Leaders target support well, but do not always use data in enough depth when reviewing attendance and behaviour.

Leaders ensure that pupils with SEND are identified quickly. Teachers have useful information to meet the needs of these pupils effectively. These systems also identify any pupils or students who struggle with reading.

Leaders make regular checks on pupils' reading and ensure that pupils receive the support that they need to catch up.

Pupils told inspectors that they receive age-appropriate careers education, information, advice and guidance. This helps to broaden pupils' ambitions.

Pupils are well equipped to make informed choices about their next steps.

Pupils benefit from an effective personal development curriculum. Leaders build frequent opportunities into the curriculum to teach pupils how to keep themselves safe, including when online.

Pupils value the wide range of extra-curricular clubs and activities on offer. However, leaders do not do enough to monitor the participation of pupils in the wider activities that the school offers.

Staff enjoy working at the school.

Leaders are mindful of their workload. Governors know the school well. They recognise that there is work to do on improving the delivery of the curriculum in some subjects.


The arrangements for safeguarding are effective. Leaders make sure that staff and governors are trained and kept up to date with any risks that pupils may face. Leaders are alert to local safeguarding risks and adapt the personal development curriculum to reflect these.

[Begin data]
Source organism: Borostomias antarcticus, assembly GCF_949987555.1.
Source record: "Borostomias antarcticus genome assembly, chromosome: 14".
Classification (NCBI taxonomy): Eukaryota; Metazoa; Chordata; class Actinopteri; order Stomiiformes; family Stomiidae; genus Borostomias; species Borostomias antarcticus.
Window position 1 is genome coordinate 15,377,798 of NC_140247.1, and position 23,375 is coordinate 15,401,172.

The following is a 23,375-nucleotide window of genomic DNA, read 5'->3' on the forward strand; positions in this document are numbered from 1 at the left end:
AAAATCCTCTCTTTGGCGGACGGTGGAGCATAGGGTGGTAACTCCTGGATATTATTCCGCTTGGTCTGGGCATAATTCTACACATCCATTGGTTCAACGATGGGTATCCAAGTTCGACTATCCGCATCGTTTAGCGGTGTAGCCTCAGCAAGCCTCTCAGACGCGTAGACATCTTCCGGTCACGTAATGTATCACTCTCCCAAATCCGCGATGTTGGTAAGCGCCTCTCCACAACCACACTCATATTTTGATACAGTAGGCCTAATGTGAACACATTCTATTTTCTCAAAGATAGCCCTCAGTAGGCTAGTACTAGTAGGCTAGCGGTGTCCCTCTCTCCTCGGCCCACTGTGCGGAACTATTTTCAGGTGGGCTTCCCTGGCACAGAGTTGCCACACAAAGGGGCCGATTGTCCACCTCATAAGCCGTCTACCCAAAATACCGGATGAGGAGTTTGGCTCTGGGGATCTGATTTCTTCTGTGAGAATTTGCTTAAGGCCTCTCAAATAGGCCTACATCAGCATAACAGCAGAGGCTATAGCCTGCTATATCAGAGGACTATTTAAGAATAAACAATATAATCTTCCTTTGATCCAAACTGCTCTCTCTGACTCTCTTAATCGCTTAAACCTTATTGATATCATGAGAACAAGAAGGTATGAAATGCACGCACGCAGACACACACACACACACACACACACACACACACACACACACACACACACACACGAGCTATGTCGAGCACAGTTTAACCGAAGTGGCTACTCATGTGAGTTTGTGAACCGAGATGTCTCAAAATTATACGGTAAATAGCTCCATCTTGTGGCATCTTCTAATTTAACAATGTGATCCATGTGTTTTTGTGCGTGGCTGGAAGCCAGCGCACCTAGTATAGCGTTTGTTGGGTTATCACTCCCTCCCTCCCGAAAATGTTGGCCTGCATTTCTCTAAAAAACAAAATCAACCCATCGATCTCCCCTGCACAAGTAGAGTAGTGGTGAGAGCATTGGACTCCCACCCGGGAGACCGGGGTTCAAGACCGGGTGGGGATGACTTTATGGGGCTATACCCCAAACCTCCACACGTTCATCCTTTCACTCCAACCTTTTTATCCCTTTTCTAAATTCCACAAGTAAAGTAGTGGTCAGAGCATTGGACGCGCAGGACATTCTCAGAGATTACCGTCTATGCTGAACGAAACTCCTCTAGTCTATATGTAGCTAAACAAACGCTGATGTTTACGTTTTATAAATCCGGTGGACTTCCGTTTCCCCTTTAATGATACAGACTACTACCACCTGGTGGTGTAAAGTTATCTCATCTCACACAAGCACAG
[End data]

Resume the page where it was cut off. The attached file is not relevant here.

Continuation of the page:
Staff know how to spot the signs that pupils may be at risk of harm. They are vigilant and report concerns quickly. Leaders make sure that any concerns about pupils' safety and well-being are acted on promptly.

Leaders quickly identify whether pupils require additional support from external agencies. They ensure that pupils get the timely help that they need. Pupils are confident in seeking help from staff when they need it.

What does the school need to do to improve?

(Information for the school and appropriate authority)

• Governors and leaders do not scrutinise, in sufficient depth, the information available about the behaviour, attendance and uptake of extra-curricular activities of pupils. This means that some governors and leaders do not ask enough searching questions about how this area of work could be improved even further. Leaders should ensure that they evaluate more fully the impact of their work to improve further.

The curriculum is not designed effectively in a small number of subjects. Leaders should continue to develop the identification of key knowledge and sequence of learning in these subjects. Leaders should ensure that subject curriculums are fully embedded, so that pupils know and remember more over time.

• Some pupils do not always regulate their behaviour as well as they should during unstructured times. This means that where there is less adult supervision, these pupils do not choose to behave as well as they could. Leaders should provide support to pupils who require additional help to regulate their own behaviour during unstructured times.